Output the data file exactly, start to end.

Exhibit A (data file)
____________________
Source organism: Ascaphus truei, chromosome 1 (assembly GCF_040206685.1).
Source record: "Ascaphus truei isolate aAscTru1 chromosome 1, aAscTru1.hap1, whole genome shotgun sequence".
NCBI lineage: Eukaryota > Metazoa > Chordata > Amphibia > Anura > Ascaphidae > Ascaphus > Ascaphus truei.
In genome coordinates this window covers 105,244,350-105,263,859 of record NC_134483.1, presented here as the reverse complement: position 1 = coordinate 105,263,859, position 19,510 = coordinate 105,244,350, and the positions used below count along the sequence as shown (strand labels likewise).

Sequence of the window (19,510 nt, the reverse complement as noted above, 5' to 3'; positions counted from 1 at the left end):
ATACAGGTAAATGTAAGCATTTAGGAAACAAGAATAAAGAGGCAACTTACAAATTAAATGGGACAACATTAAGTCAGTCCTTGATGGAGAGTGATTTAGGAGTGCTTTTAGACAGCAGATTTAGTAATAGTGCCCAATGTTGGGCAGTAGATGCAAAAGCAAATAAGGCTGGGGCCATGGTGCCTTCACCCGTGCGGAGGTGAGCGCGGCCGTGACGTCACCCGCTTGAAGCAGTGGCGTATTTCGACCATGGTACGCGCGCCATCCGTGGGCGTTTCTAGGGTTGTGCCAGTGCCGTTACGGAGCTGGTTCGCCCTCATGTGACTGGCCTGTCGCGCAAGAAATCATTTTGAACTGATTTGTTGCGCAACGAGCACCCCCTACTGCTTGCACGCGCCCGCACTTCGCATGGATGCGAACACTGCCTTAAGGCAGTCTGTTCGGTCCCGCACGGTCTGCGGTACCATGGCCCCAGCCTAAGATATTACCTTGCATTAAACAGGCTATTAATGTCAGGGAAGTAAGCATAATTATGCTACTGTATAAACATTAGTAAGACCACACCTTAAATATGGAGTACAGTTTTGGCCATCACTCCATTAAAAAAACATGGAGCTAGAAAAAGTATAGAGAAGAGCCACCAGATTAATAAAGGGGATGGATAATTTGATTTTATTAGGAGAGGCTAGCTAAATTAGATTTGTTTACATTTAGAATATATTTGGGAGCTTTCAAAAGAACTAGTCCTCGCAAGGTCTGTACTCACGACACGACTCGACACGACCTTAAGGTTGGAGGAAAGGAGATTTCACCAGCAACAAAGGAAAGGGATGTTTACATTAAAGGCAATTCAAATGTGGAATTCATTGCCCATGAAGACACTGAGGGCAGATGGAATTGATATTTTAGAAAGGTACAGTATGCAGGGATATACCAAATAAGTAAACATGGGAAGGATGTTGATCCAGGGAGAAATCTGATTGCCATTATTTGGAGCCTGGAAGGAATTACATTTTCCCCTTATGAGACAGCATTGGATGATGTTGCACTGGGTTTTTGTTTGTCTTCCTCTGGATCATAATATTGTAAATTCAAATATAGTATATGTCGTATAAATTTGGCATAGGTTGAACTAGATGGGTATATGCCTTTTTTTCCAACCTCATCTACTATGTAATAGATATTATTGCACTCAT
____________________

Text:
Source organism: Ascaphus truei, chromosome 1 (assembly GCF_040206685.1).
Source record: "Ascaphus truei isolate aAscTru1 chromosome 1, aAscTru1.hap1, whole genome shotgun sequence".
NCBI lineage: Eukaryota > Metazoa > Chordata > Amphibia > Anura > Ascaphidae > Ascaphus > Ascaphus truei.
In genome coordinates this window covers 105,244,350-105,263,859 of record NC_134483.1, presented here as the reverse complement: position 1 = coordinate 105,263,859, position 19,510 = coordinate 105,244,350, and the positions used below count along the sequence as shown (strand labels likewise).

Sequence of the window (19,510 nt, the reverse complement as noted above, 5' to 3'; positions counted from 1 at the left end):
ATACAGGTAAATGTAAGCATTTAGGAAACAAGAATAAAGAGGCAACTTACAAATTAAATGGGACAACATTAAGTCAGTCCTTGATGGAGAGTGATTTAGGAGTGCTTTTAGACAGCAGATTTAGTAATAGTGCCCAATGTTGGGCAGTAGATGCAAAAGCAAATAAGGCTGGGGCCATGGTGCCTTCACCCGTGCGGAGGTGAGCGCGGCCGTGACGTCACCCGCTTGAAGCAGTGGCGTATTTCGACCATGGTACGCGCGCCATCCGTGGGCGTTTCTAGGGTTGTGCCAGTGCCGTTACGGAGCTGGTTCGCCCTCATGTGACTGGCCTGTCGCGCAAGAAATCATTTTGAACTGATTTGTTGCGCAACGAGCACCCCCTACTGCTTGCACGCGCCCGCACTTCGCATGGATGCGAACACTGCCTTAAGGCAGTCTGTTCGGTCCCGCACGGTCTGCGGTACCATGGCCCCAGCCTAAGATATTACCTTGCATTAAACAGGCTATTAATGTCAGGGAAGTAAGCATAATTATGCTACTGTATAAACATTAGTAAGACCACACCTTAAATATGGAGTACAGTTTTGGCCATCACTCCATTAAAAAAACATGGAGCTAGAAAAAGTATAGAGAAGAGCCACCAGATTAATAAAGGGGATGGATAATTTGATTTTATTAGGAGAGGCTAGCTAAATTAGATTTGTTTACATTTAGAATATATTTGGGAGCTTTCAAAAGAACTAGTCCTCGCAAGGTCTGTACTCACGACACGACTCGACACGACCTTAAGGTTGGAGGAAAGGAGATTTCACCAGCAACAAAGGAAAGGGATGTTTACATTAAAGGCAATTCAAATGTGGAATTCATTGCCCATGAAGACACTGAGGGCAGATGGAATTGATATTTTAGAAAGGTACAGTATGCAGGGATATACCAAATAAGTAAACATGGGAAGGATGTTGATCCAGGGAGAAATCTGATTGCCATTATTTGGAGCCTGGAAGGAATTACATTTTCCCCTTATGAGACAGCATTGGATGATGTTGCACTGGGTTTTTGTTTGTCTTCCTCTGGATCATAATATTGTAAATTCAAATATAGTATATGTCGTATAAATTTGGCATAGGTTGAACTAGATGGGTATATGCCTTTTTTTCCAACCTCATCTACTATGTAATAGATATTATTGCACTCAT